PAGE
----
Buying into labels about the people around you limits your experience of who they are. People will often comply and play the role, hiding their other positive traits. They may become so entrenched in the role, that they never live the lives they were meant to. Buying into labels about yourself and your role in the family can be even more dangerous.
Most labels carry the energy of some form of judgment and no one wins when judgment is at play. It can impact the self-esteem and life path of the person judged, and on some level, the person who is doing the judging will suffer too. Deep inside they will know it is out of alignment with their soul integrity.
The key here is to be aware when people do things you are not comfortable with and realize that what they do is not who they are. Start paying attention to the many ways that judgments and labels play out in your life. Who do you judge? Who judges you? Who does your family, religion, culture, political party, or gender judge?
When you bring awareness to these judgments and question them, the door opens to letting them go. Give people around you the space to become more than their last actions or what others say about them. You will find yourself less reactive and able to respond to challenging behavior in a more neutral way. You may also have the pleasure of witnessing them growing into their best selves as they feel less judged. Everyone has the opportunity to win.
Someone once said, “Holding on to anger is like drinking poison and expecting the other person to die.” Not forgiving someone means you are drinking the poison. You are in more pain than they are. And, as long as you hold onto the hurt or anger you are tethered to that person and they are controlling you.
Think about it. How much of your life energy is spent feeling angry, like a victim, and marinating in emotional pain? Is that what you want for yourself?
Here are some things to remember:
- Your feeling miserable does not do anything to the other person
- What they did is about them and has nothing to do with who you are
- There is something in their history that brought them to that point
- In many cases, their intentions were not meant to hurt you
- Holding on to this is hurting you and possibly the ones you love
Forgiving someone does not mean that you are saying what they did was okay. It simply means that you are choosing to put it in the past and free yourself.
- Write a letter to them, releasing your anger and pain onto the paper. Let it all out. After the letter is complete, tear it up and burn it. Watch the feelings that have been controlling you go up in smoke and visualize letting it all go.
- Take time each day to think about the person who hurt you and send them love, until it gets easy.
- Give it to God through prayer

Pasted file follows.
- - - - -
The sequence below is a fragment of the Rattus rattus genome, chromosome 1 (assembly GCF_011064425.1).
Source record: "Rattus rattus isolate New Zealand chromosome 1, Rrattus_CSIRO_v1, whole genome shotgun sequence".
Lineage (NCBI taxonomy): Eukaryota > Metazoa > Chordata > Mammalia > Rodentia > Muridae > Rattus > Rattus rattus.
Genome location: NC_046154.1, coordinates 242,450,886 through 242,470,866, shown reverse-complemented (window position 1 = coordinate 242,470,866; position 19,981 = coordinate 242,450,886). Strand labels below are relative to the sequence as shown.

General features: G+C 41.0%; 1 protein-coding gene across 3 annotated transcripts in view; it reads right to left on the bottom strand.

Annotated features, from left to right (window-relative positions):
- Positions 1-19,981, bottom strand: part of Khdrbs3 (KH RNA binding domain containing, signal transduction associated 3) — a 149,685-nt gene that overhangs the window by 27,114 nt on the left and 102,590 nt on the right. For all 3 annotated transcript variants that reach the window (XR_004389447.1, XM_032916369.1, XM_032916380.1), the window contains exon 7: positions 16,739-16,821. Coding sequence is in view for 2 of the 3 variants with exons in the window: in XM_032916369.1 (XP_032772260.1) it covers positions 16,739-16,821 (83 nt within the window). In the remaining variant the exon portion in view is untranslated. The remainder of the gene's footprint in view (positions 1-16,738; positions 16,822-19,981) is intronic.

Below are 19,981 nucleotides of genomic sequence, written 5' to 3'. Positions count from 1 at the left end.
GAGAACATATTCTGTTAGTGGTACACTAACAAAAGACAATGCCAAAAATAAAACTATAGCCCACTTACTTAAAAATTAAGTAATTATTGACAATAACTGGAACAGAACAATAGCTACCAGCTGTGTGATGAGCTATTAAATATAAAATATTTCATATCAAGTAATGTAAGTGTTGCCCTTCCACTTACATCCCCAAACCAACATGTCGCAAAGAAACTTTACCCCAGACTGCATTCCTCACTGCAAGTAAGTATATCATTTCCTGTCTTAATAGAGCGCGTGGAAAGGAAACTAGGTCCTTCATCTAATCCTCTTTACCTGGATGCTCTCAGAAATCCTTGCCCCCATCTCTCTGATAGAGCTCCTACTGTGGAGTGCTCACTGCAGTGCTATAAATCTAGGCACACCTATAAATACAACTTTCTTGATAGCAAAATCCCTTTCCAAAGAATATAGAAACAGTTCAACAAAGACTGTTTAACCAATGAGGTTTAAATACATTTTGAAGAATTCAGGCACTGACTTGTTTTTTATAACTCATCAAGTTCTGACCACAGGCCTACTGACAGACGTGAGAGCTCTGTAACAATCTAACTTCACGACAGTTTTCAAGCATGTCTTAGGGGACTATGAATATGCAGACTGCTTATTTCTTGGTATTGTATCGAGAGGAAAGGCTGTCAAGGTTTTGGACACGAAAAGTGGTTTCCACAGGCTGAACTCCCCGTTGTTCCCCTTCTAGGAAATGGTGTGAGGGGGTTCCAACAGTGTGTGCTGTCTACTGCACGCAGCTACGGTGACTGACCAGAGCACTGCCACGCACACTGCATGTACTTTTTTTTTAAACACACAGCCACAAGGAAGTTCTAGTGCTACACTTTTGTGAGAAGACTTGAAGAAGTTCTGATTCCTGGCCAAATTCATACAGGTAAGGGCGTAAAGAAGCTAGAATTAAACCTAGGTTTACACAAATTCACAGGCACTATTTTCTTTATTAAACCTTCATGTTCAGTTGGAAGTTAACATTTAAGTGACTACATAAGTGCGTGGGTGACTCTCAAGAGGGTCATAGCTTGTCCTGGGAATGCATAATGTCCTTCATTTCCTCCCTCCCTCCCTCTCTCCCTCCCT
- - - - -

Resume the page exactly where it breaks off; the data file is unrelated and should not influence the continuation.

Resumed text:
- Think about the situation that hurt you until you start to feel emotional. Notice where in your body the pain is centered. Move that pain into your heart and form an intention to let it go. Take a deep breath and let the pain and anger flow out of you with your exhalation. If you can’t let it all go, just clear what you can.
- Get quiet and breathe deeply. Imagine a beautiful white light or the feeling of love surrounding you. Breathe it into your heart.
- If the incident is from your childhood, write a letter to your child self, sharing how courageous you think they were, that you will protect them now, and how much you love them.
- Create a list of things you can do that bring you joy and well-being. They might be things like art, sports, a hot bath, meditation, prayer, or walking in nature. Choose something off this list to do for yourself every day.
- Start a daily practice of looking in your eyes in a mirror and telling yourself, “I love you.”
There are many ways that you can nurture yourself and I encourage you to create a self- nurturing plan that speaks to your heart and implement daily practices that lift you up.
Ready – Set – Go
Your tool chest is now full of ideas that will help you create more safety and freedom for yourself when your family gets together for the holidays. You are likely to find that when your heart is clear, open, and protected, you can appreciate those you love and join in the fun. Happy Holidays!
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Copyright 2013: Linda Luke
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Please Note: This product is not intended as a substitute for seeking professional or counseling assistance. The information is provided without guarantee of any kind, either express or implied and the tools are to be used at your own risk. Every situation is different. Linda Luke, nor any other party involved with the product, shall be liable for actions taken or not taken by readers or the consequences of those actions. Participants are fully responsible for their own choices and results.